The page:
The Georgetown Mayor and City Council will have to reimburse Smart City Solutions for any loss the company may suffer as a result of third party action. Also, the company has the power to penalise emergency, government and diplomatic vehicles, and staff of the M&CC can be absorbed into the company’s operations to perform enforcement activities.
These are some of the alarming details noted by this newspaper, while perusing the original contract signed between the two entities for paid parking in the capital city.
The reimbursement for any loss suffered as a result of third party action is provided for in Article 17 of the contract titled “Indemnification.”
The section reads, “The city shall indemnify (reimburse) the concessionaire (SCS) against all liabilities, costs, expenses, damages and losses including but not limited to any direct, indirect or consequential losses, loss of profit, loss of reputation and all interest, penalties and legal costs and all other professional costs and expenses suffered or incurred by the Concessionaire.”
This charge on the City will be effective when certain conditions exist e.g. “Any claim, action or other proceeding whatsoever made against the Concessionaire by any third party arising out of, or in connection with any public parking arrangements, concessions or agreements whatsoever between any third party and the Mayor and Councillors of the City of Georgetown.”
Another ground for reimbursement includes, “Any claim, action, motion, petition, summons, writ or other proceeding whatsoever made against the Town Clerk, the Mayor and Councillors of the City of Georgetown…which results in the delay in the performance or frustration of this agreement.”
Lastly, the City would be liable to repay the company such money if there is “Any delay by the Mayor and Councillors of the City of Georgetown in the performance of this agreement on account of any claim, action, motion, petition, summons, writ or other proceeding whatsoever by the City or any third party whomsoever against the City.”
As it relates to taxes being charged on this indemnity, the agreement states that if such payment due from the City is subject to tax (whether by way of direct assessment or withholding at its source), the company shall be entitled to receive from the City such amounts to ensure that the net amount received, after tax, is the same as it would have been were the payment not subject to tax.
Delving further into the contract, it was noted that SCS will be allowed to penalise emergency, government and diplomatic vehicles.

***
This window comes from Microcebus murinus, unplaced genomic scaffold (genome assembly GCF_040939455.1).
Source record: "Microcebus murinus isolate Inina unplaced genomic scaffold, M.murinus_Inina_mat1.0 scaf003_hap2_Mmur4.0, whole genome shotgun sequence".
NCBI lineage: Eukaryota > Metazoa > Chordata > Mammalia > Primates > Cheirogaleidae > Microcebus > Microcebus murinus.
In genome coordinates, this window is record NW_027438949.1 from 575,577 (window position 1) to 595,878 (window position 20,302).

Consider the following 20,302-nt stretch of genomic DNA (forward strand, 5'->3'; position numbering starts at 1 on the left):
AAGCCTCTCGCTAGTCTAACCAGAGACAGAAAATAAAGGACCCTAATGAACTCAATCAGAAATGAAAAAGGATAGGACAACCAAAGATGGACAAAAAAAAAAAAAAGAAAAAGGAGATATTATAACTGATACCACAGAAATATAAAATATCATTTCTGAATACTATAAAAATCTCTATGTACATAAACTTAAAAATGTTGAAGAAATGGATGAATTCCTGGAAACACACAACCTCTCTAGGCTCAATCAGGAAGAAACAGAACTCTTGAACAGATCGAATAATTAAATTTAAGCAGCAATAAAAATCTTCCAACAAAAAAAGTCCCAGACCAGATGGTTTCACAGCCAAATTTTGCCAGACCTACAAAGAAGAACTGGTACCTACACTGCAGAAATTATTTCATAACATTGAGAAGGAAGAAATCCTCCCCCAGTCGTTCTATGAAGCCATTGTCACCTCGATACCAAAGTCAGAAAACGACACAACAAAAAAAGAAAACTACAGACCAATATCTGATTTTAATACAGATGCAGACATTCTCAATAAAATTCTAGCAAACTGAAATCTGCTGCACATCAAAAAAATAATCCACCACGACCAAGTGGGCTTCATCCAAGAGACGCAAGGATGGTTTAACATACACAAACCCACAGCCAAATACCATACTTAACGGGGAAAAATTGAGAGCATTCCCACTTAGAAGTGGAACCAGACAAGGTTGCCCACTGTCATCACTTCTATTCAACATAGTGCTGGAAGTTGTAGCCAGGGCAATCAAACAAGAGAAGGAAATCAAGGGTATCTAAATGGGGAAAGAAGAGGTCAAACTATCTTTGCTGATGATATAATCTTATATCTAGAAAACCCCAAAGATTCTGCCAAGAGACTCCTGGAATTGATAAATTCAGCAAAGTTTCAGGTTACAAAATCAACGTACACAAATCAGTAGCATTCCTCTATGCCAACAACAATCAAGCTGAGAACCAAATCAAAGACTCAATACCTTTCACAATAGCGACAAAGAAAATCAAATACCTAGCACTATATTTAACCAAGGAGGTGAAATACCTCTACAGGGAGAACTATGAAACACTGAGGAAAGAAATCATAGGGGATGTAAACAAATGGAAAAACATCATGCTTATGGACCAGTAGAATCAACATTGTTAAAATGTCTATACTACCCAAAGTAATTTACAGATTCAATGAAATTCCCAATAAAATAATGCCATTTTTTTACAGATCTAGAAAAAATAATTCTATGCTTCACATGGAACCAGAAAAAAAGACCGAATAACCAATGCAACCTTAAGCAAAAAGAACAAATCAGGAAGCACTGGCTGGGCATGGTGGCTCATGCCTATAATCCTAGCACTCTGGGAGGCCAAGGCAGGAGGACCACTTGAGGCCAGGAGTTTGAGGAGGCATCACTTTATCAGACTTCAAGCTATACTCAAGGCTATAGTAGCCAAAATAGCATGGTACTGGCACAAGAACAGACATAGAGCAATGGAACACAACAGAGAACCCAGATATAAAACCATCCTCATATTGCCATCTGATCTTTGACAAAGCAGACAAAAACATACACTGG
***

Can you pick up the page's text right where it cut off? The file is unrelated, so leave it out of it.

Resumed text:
According to Section 4.8 of the agreement, these classes of vehicles are exempt from paying metered parking fees. However, it is not an absolute privilege despite their nature. The consideration can only be enjoyed if these vehicles are parked in Metered Parking Spaces in emergency performance of their police, fire, medical or ambulatory duties.
The contract states further that, “With respect to non-paid parking of exempt vehicles, the city will penalise any abuse of such unpaid parking privileges through fines and other appropriate measures and will take all reasonable measures to deter abuse of unpaid parking of exempt vehicles in Metered Parking Spaces.”
Originally, the contract did not provide for government vehicles, and vehicles belonging to the Diplomatic Corps, but after amendments by the Council, these two classes of vehicles were included.
Further, City staff can be used by the company to carry out its enforcement activities. City Hall has pledged the support of its staff to the extent that they can be integrated into the company’s operations centre.
According to the document, at any time during the term of the contract, whether at the beginning or at any point thereafter, the company at its own discretion may choose to conduct the enforcement activities using the police or other City staff.
To facilitate this, it was initially agreed that SCS would pay City Hall a month in advance $50,000 for every City Police or City staff employed to perform the enforcement activities. However, following amendments, this was supposedly increased to $78,000.
It is unclear whether City Hall would employ additional staff, since an uncertain number can be absorbed by SCS to perform specific enforcement activities.
The increase in payment for using City staff was made during a meeting with councillors to propose amendments to the contract. Among the changes made, was an adjustment to the lifetime of the contract. Based on reports, it was said that it was reduced from 49 years to 20 years. Additionally, the rate under the termination clause was said to have been reduced from 25 per cent to 15 per cent for every year remaining on the contract.
However, when some councillors were contacted by this newspaper, no one was able to say whether these amendments were indeed made to the original contract since the amended document has not been produced.
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